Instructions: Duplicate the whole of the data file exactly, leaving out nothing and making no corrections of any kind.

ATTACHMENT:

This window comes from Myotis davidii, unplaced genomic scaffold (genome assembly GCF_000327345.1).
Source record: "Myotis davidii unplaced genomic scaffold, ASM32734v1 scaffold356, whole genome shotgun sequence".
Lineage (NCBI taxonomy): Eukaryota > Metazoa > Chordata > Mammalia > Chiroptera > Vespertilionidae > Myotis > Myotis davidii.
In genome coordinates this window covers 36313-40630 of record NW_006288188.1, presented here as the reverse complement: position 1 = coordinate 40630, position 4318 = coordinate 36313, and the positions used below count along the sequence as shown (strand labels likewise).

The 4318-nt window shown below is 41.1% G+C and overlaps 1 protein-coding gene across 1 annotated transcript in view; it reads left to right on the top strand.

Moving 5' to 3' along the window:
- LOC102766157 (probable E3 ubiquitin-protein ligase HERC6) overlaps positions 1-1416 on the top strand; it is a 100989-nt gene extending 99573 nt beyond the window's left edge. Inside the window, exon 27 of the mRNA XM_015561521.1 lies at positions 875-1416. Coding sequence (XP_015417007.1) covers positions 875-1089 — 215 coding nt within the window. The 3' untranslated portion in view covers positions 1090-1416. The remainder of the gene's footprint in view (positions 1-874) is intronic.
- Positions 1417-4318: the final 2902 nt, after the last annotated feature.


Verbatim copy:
This window comes from Myotis davidii, unplaced genomic scaffold (genome assembly GCF_000327345.1).
Source record: "Myotis davidii unplaced genomic scaffold, ASM32734v1 scaffold356, whole genome shotgun sequence".
Lineage (NCBI taxonomy): Eukaryota > Metazoa > Chordata > Mammalia > Chiroptera > Vespertilionidae > Myotis > Myotis davidii.
In genome coordinates this window covers 36313-40630 of record NW_006288188.1, presented here as the reverse complement: position 1 = coordinate 40630, position 4318 = coordinate 36313, and the positions used below count along the sequence as shown (strand labels likewise).

The 4318-nt window shown below is 41.1% G+C and overlaps 1 protein-coding gene across 1 annotated transcript in view; it reads left to right on the top strand.

Moving 5' to 3' along the window:
- LOC102766157 (probable E3 ubiquitin-protein ligase HERC6) overlaps positions 1-1416 on the top strand; it is a 100989-nt gene extending 99573 nt beyond the window's left edge. Inside the window, exon 27 of the mRNA XM_015561521.1 lies at positions 875-1416. Coding sequence (XP_015417007.1) covers positions 875-1089 — 215 coding nt within the window. The 3' untranslated portion in view covers positions 1090-1416. The remainder of the gene's footprint in view (positions 1-874) is intronic.
- Positions 1417-4318: the final 2902 nt, after the last annotated feature.